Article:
We will check back with Duke’s in March for a report on their interesting foray into the French countryside.
Duke’s Provençal sale provides a perfect opening to a busy March calendar, the central focus of which is the European Fine Art Fair in Maastricht from March 18-27. While TEFAF provides a glimpse into the rarefied world of high-ticket collecting, the British Antique Dealers’ Fair, also in March (23-29) offers a more accessible entry point for recession-insulated collectors with disposable income.
Appropriately enough, this year’s fair includes a loan exhibition sponsored by leading art insurers AON, which is devoted to the role played by private collectors in preserving the past for future generations. This is an interesting choice of theme, not least because it comes at a time when collectors in some fields, most notably antiquities, are attracting criticism for their collecting activities. However, few will find anything remotely controversial about the medals on show from the collection of businessman Lord Ashcroft KCMG, which include an unrivalled group of 168 Victoria Crosses, plus gallantry medals won by the SAS and other British Special Forces personnel.
Alongside the medals will be a display of silver, bronzes, maiolica and other objects from the Schroder Collection, originally put together in the late 19th century by Baron Sir John Henry Schroder, of the eponymous merchant bank in the City of London. Although much of Sir John’s collection was dispersed after his death in 1910, some of it was bequeathed to his nephew, Bruno Schroder. Certain other items, particularly gold boxes and engraved gems, were retained by the family. The current exhibition features material from the collection of Baron Bruno and his wife Baroness Emma, which includes superb 18th-century snuff boxes, a late 16th-century bronze Florentine table fountain, and a fine maiolica dish from the Fontana workshop in Urbino, circa 1550.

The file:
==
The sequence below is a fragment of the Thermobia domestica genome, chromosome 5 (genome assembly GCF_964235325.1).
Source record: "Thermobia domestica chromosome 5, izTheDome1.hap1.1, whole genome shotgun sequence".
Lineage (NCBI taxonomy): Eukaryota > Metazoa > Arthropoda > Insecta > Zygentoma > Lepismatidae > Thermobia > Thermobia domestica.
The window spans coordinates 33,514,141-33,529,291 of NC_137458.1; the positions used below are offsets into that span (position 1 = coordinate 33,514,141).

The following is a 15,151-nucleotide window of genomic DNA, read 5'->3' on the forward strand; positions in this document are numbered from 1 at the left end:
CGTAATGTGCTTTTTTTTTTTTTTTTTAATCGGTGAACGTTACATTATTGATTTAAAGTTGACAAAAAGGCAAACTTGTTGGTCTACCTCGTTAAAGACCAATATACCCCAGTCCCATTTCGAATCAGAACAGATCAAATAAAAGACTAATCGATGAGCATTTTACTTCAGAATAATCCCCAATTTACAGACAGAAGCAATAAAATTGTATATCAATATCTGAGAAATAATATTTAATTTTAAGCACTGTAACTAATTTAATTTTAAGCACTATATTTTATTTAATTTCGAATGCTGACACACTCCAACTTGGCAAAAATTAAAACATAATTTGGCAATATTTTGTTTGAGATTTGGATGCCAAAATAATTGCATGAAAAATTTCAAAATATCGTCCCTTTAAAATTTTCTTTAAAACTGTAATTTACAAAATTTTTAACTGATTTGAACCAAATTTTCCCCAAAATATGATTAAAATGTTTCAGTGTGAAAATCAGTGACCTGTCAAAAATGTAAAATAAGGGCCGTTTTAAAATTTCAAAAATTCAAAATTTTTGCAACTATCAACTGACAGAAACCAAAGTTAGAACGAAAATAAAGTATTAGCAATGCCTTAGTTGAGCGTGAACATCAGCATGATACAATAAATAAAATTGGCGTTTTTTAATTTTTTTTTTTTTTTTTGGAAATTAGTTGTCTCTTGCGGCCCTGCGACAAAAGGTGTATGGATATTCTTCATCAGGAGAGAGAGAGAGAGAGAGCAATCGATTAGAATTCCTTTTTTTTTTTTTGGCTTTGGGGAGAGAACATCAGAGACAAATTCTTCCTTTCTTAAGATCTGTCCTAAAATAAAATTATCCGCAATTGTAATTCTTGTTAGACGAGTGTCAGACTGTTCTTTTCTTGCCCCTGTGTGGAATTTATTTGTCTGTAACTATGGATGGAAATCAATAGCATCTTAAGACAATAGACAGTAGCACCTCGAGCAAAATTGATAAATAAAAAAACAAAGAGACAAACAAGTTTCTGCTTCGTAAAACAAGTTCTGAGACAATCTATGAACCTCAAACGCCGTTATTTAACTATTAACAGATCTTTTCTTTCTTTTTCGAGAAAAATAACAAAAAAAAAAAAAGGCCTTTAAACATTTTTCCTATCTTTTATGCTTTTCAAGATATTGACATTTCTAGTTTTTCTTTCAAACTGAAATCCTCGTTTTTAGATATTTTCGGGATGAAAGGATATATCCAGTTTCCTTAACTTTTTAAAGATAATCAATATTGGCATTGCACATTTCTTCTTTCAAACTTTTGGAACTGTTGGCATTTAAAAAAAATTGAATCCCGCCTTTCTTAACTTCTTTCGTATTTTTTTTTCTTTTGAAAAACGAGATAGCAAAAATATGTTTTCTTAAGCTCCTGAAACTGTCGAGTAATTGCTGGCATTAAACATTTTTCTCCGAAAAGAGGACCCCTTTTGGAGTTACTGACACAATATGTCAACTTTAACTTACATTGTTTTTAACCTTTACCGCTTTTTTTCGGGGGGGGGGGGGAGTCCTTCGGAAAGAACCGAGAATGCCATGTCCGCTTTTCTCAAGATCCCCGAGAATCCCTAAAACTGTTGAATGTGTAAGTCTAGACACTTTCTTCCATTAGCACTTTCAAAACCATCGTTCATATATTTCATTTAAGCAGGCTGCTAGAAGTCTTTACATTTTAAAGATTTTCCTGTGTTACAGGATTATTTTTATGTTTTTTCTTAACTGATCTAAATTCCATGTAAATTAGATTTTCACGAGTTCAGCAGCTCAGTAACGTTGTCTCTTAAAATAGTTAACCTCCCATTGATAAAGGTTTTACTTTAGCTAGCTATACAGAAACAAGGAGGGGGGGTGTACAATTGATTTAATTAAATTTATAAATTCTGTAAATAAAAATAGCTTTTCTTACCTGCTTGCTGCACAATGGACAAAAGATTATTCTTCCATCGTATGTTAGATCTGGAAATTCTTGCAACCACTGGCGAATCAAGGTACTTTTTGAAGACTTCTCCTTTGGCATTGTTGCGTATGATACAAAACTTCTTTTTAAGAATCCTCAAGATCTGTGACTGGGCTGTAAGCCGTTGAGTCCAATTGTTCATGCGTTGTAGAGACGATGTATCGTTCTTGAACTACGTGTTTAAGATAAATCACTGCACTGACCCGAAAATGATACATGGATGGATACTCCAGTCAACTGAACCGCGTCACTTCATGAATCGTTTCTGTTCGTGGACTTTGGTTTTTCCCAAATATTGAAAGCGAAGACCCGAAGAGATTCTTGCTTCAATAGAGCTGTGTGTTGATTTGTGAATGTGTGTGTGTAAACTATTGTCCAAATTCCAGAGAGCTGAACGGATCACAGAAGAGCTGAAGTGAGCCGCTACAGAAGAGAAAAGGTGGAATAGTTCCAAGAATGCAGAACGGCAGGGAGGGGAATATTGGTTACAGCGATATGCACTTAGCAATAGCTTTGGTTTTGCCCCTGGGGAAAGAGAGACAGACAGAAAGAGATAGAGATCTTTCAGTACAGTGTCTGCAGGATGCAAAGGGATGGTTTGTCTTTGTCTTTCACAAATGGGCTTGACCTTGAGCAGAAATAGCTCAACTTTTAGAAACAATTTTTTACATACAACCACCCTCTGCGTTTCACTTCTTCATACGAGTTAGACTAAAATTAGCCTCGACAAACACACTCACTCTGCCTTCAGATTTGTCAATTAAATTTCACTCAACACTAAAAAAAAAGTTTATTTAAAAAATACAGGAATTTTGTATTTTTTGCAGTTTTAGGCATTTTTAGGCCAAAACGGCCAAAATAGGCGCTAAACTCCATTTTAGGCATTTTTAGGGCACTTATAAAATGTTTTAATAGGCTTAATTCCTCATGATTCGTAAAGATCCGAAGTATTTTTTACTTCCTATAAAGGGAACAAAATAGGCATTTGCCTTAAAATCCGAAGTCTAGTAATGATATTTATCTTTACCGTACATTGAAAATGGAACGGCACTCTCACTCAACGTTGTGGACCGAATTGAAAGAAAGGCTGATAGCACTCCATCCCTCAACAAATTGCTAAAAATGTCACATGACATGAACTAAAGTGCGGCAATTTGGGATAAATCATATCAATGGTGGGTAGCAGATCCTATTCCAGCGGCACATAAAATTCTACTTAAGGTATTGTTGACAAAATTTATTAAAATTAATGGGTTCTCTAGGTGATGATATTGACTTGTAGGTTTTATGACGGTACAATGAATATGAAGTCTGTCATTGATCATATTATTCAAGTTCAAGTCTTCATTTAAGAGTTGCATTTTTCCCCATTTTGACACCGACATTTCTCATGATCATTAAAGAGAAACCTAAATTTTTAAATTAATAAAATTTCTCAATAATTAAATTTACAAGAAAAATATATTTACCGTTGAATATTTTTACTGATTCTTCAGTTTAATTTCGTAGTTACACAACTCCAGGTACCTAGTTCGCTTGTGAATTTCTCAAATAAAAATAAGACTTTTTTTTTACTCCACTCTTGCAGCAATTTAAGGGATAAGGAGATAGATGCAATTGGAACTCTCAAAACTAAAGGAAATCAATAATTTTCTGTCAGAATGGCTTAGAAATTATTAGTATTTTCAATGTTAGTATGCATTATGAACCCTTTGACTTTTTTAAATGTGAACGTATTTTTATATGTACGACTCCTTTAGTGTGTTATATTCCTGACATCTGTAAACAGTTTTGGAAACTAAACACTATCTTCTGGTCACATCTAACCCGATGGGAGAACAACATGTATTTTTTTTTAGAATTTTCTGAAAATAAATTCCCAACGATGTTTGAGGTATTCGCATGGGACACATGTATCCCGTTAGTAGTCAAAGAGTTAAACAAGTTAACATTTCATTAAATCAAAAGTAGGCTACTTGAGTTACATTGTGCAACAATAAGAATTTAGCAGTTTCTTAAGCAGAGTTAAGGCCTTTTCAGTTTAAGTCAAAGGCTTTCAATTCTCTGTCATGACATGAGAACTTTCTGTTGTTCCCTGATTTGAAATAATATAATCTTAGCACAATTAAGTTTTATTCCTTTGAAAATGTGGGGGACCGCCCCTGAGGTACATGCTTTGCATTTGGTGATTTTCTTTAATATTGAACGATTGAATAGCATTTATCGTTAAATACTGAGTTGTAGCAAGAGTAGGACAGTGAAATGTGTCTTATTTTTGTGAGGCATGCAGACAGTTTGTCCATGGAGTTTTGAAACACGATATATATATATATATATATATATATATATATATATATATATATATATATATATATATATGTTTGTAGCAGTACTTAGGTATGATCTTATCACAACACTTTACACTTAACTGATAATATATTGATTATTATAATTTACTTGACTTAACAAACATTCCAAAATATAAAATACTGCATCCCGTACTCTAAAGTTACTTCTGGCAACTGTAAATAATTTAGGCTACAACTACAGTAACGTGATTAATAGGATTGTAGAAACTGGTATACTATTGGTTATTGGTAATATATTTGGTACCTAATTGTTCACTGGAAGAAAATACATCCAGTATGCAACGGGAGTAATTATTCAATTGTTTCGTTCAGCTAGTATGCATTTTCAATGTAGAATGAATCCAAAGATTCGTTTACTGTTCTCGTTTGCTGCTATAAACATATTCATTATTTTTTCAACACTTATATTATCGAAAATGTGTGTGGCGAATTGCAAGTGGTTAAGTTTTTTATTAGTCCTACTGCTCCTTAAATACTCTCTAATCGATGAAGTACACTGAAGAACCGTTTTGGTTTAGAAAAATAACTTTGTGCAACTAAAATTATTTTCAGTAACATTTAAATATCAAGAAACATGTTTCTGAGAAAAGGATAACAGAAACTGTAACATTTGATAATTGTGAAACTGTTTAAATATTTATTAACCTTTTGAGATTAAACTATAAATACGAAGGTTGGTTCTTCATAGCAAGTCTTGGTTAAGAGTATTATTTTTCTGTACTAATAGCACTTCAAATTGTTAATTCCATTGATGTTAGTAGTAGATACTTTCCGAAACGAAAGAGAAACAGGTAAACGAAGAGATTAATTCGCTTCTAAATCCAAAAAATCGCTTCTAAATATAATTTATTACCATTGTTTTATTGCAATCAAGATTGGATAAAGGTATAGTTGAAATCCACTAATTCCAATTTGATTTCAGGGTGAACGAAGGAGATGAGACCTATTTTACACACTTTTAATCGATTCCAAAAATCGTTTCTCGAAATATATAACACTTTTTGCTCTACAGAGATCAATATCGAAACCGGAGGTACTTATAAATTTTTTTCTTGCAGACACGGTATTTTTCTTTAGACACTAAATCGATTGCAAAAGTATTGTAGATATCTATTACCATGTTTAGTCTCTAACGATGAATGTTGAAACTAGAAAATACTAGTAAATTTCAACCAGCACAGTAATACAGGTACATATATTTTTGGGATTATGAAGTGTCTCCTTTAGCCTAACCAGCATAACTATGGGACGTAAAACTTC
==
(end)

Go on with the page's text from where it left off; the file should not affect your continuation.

And so to other news. The trend toward showing modern and contemporary art in period settings continues this year at Waddesdon Manor, near Aylesbury in Buckinghamshire, the English home of the storied Rothschild dynasty. To accompany the opening of a new philanthropic research and archive centre for the Rothschild Foundation at Windmill Hill on the Waddesdon Estate in 2011, the Rothschild Collection will be staging an exhibition of works by Andy Warhol and celebrated British sculptor Anish Kapoor on March 30.
On loan from a private collection provided by the Blavatnik Family, Andy Warhol’s Ten Portraits of Jews of the Twentieth Century will be on view alongside Mountain, a monumental work of 2001 by Anish Kapoor, which will be installed in the Aviary at the Manor.
Other exhibitions at Waddesdon this year include "Fantasy from the Fire" — a display of 16th-century Italian maiolica, part of the Renaissance Kunstkammer assembled by Baron Ferdinand de Rothschild in the 19th century; an archival exhibition charting the history of the Waddesdon Estate through maps, account books and historic photographs; an exhibition of prints about the French Revolution, acquired by Baron Ferdinand, and an exhibition of 17th- and 18th-century books and bindings from the Waddesdon collection, many with a royal provenance.
|Last Updated on Thursday, 17 February 2011 09:59|